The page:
No Chamonix For You

In the last posting I linked to the web-site for next week’s LHC Performance workshop at Chamonix, where the state of efforts to recover from last September’s accident and plans for this year will be discussed. As in many previous cases, linking to an authoritative information source about what is going on at the LHC had the effect of it being quickly shut off to the public. I guess CERN really is serious about the idea that information about problems at the LHC is now only supposed to come from the DG’s office.

So, from now on, I’m sorry to have to do this, but I won’t be linking to any such information sources that people point me to or that I run across. Instead, I’ll try to continue to post here authoritative information that comes my way, without indicating its source. Today, I’ll just note that I’ve heard from an authoritative source about the current informed guesses for when the LHC will be able to start doing physics. The current hope is for first usable collisions at 5 TeV (per beam) in October, with two months for a physics run at that energy before winter shutdown. Peak luminosity would be a few times 1031, integrated luminosity a few tens of pb-1.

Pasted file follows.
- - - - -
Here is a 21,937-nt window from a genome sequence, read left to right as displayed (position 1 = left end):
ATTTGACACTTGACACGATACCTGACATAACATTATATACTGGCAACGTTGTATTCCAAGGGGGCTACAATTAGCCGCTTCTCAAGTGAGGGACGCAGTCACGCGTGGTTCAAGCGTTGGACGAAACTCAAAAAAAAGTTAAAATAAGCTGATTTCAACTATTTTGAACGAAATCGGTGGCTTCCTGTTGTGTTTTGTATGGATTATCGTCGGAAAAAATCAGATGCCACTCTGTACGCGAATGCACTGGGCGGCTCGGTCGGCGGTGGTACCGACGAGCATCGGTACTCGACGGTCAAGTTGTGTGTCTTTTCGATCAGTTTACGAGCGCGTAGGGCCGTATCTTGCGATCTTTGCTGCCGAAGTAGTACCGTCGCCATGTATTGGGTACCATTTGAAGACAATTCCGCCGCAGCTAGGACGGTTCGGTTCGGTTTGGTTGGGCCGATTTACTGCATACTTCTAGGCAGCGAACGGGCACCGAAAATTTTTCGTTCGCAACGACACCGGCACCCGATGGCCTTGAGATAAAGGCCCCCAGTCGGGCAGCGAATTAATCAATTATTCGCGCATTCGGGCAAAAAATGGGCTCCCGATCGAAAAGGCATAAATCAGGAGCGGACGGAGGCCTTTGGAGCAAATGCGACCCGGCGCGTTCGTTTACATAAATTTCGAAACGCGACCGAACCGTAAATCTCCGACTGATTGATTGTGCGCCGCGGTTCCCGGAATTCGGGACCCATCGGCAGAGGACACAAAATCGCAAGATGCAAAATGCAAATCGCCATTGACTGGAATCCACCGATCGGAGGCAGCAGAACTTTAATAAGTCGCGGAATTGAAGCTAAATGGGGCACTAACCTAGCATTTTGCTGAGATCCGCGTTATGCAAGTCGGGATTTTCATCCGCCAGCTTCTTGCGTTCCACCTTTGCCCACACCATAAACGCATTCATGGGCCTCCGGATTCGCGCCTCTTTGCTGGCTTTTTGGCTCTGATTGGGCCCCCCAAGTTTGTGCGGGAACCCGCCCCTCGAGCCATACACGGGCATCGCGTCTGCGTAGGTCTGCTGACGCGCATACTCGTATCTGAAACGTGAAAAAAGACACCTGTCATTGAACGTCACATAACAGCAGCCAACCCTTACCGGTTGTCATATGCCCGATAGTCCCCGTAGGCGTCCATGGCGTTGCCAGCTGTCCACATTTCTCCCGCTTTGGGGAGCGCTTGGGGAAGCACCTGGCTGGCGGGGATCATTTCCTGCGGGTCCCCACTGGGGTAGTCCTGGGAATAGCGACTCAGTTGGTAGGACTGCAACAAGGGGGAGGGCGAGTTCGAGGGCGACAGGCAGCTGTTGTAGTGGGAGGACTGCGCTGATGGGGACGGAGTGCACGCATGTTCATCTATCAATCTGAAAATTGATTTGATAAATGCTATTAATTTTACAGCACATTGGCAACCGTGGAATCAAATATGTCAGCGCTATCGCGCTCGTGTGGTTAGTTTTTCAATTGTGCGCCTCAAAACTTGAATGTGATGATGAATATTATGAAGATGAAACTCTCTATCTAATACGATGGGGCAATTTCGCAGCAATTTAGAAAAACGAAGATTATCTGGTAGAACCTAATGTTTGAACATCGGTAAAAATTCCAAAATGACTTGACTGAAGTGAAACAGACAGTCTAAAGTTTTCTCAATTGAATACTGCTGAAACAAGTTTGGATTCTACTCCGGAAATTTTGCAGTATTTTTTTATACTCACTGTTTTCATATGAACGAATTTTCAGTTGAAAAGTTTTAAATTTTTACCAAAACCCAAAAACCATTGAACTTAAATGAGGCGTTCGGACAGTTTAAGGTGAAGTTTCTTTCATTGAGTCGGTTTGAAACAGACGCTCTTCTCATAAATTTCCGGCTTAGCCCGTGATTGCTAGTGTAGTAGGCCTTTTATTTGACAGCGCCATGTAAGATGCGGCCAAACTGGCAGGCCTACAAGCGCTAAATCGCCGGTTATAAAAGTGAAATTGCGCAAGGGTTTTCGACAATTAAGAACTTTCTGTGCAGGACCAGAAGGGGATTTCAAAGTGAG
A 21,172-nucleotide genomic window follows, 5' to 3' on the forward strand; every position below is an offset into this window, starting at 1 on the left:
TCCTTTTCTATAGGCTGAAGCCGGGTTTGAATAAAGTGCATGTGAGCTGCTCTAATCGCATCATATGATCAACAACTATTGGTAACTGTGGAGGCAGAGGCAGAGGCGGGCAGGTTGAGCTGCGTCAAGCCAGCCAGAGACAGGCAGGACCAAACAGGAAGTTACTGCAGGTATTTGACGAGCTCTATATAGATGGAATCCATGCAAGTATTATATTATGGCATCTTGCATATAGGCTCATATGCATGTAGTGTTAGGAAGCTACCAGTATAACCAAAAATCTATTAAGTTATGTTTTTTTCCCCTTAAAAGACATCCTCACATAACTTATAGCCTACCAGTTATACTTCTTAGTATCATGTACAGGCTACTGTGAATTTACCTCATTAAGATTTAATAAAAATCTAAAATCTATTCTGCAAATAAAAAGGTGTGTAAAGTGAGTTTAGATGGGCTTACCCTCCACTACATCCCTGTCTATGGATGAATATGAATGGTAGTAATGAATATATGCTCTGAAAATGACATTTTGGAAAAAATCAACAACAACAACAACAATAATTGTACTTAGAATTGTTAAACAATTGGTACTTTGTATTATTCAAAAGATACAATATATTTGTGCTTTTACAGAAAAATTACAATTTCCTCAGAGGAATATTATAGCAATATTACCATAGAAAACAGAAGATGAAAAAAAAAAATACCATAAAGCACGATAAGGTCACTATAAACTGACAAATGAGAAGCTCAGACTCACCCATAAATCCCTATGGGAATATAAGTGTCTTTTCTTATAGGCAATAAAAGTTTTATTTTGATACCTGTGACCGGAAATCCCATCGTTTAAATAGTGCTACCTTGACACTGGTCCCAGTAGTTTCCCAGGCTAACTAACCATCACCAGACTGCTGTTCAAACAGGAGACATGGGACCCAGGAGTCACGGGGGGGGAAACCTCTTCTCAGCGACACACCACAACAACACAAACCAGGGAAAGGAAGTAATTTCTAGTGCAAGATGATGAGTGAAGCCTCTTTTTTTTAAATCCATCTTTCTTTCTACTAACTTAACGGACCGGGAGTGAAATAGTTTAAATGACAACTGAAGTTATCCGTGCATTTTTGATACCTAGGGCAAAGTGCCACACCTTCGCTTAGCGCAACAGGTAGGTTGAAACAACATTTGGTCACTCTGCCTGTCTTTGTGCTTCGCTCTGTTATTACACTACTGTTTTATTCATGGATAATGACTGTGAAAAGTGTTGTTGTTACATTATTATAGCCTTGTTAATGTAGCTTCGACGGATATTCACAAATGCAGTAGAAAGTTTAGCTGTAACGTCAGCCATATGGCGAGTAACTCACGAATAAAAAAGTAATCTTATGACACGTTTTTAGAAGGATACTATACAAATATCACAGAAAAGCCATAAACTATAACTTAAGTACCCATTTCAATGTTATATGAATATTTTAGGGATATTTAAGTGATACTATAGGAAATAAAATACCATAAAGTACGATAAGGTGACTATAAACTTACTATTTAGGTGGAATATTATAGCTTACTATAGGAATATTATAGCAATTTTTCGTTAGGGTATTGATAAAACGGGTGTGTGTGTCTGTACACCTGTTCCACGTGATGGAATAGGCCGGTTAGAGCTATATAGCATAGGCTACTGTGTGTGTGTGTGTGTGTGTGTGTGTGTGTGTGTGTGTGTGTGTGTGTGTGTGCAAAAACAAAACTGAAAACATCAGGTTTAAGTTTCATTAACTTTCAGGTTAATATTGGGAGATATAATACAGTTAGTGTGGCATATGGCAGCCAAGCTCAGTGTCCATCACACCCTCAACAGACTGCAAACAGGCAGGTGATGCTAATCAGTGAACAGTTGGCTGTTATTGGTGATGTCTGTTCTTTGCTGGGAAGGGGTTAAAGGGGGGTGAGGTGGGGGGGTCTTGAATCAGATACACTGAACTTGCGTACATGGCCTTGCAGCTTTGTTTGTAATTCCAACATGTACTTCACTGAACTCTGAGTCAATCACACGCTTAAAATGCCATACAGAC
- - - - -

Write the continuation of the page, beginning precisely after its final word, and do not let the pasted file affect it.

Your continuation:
Update: CERN does seem to be making an effort to put out more information about the status of the LHC through their press office. Yesterday there was this update posted as “breaking news”, not waiting for the next issue of the weekly bulletin. The news in the update is uniformly good, telling us about how it has been “a good week”. What will be interesting to see in the future is whether less encouraging news makes it out to the public…

Update: The web-page denying access to the Chamonix slides has been changed, it now reads:

This site is temporarily password protected during the duration of the LHC workshop but will be re-opened immediately after the workshop.

I guess that CERN still wants the news of whatever is presented at Chamonix to first come from their press office, but realizes that making available the detailed technical discussion behind this news is a good idea.

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21 Responses to No Chamonix For You

  1. onymous says:

    5 TeV c.m. energy, or 5 TeV per beam?

  2. Peter Woit says:

    5TeV/beam (I’ll clarify that in the text)

    This is based upon the assumption that they don’t decide that for safety’s sake they need to run at a lower energy.

  3. mike says: